I believe the real problems that are impacting parking is how families utilize their garages, as well as not factoring smaller sizes of those garages when making a home purchase in Alexandria. We live in Cameron Station, where our homeowner’s association rules specifically state that garages should not be utilized for storage in a manner that prevents parking of vehicles in the garage, yet many homeowners use garages for bulk storage and park their vehicles on local streets.
We are fortunate in Cameron Station in that we have dedicated visitor parking that residents are not permitted to utilize and as a result vehicles that should be parked in garages are not taking away spots that our guests can utilize when visiting. This tendency for using garages for other than vehicle storage is not unique to Cameron Station, or townhomes for that matter, and as development continues throughout Alexandria we can expect families to do the same and park vehicles on streets, thereby limiting parking for neighborhood guests and businesses.
I suggest that current and future townhome residents need to factor in smaller sized garages, with appropriately sized vehicles for those garages, when purchasing in Alexandria. Living in townhomes in Alexandria requires a conscious decision to sacrifice home, garage and vehicle size. But as we have found, that sacrifice is insignificant compared to the public and local benefits of living in Alexandria.
I would also welcome similar parking restrictions that apply to Chatham residents in other areas of the city. Public parking is a community space and preserving the availability and accessibility of it for all Alexandria residents and businesses, helps preserve access to Del Ray, all sections of Old Town, parks, fields and all other parts of Alexandria.
To the editor: Alexandria and Arlington are losing natural habitats to so-called smart growth development at an alarming rate. Elected officials say that such density and growth will expand the tax base, which they argue we need in order to grow sustainably and smartly. But is this expansion really green and really all that smart? […]
To the editor:
Alexandria and Arlington are losing natural habitats to so-called smart growth development at an alarming rate.
Elected officials say that such density and growth will expand the tax base, which they argue we need in order to grow sustainably and smartly. But is this expansion really green and really all that smart? Let’s take a look at Potomac Yard, where the City of Alexandria plans to build a new Metro station to encourage higher-density commercial and residential development.
Alexandria’s preferred option, known as Site B, will destroy and degrade a few acres of wetlands situated between Potomac Yard and the George Washington Memorial Parkway. The new station will also degrade the quality and character of the G.W. Parkway and the Potomac Greens Scenic Easement, which includes the wetlands.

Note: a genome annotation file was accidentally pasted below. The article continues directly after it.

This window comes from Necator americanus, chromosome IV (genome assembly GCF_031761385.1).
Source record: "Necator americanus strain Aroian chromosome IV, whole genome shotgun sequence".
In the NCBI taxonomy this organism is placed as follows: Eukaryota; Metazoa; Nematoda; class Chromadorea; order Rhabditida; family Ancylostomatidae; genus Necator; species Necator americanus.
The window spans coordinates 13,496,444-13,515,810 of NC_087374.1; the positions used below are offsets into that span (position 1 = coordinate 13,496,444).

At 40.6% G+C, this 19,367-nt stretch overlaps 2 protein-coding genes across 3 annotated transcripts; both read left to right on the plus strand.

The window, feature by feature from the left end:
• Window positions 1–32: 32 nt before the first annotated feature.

This entire situation raises serious legal questions given that the National Park Service failed to protect the Parkway, wetlands and scenic easement.
These remaining wetlands were once part of a much more extensive network of freshwater tidal wetlands along the Potomac River. Such places should be protected and further restored, not destroyed. But the city rejected alternatives presented in the Environmental Impact Statement that would have prevented the destruction of these wetlands and other natural habitat.
The decision to build the station in the wetlands was pushed through Alexandria’s city council by politicians like Vice Mayor Justin Wilson, who will likely be our next mayor. He argues that locating the new Metro station closer to the Parkway will free up more space for about 13 million square feet of new development and get more cars off the road. OK, but what about the environmental and monetary costs?
The Potomac Yard Metro project is now expected to cost Alexandria taxpayers millions more than it might have if another option that doesn’t impact the wetlands or Parkway had been chosen. To reduce the price tag of the Site B station, city council – without any public knowledge – recently dropped a key entrance from the proposed design.
The only thing currently standing in the way of the destruction of the wetlands is the U.S. Army Corps of Engineers, which must issue a permit approving the filling in of the wetlands.
The idea that marshes and wetlands are “improvable” has been with us since the founding of Alexandria. And we can see the results all around us. There are fewer and fewer marshes, and it’s harder and harder to clean up the Potomac and restore its ecological integrity, especially in the age of global warming.
This is not sustainable, nor is it smart, but it is still preventable at Potomac Yard.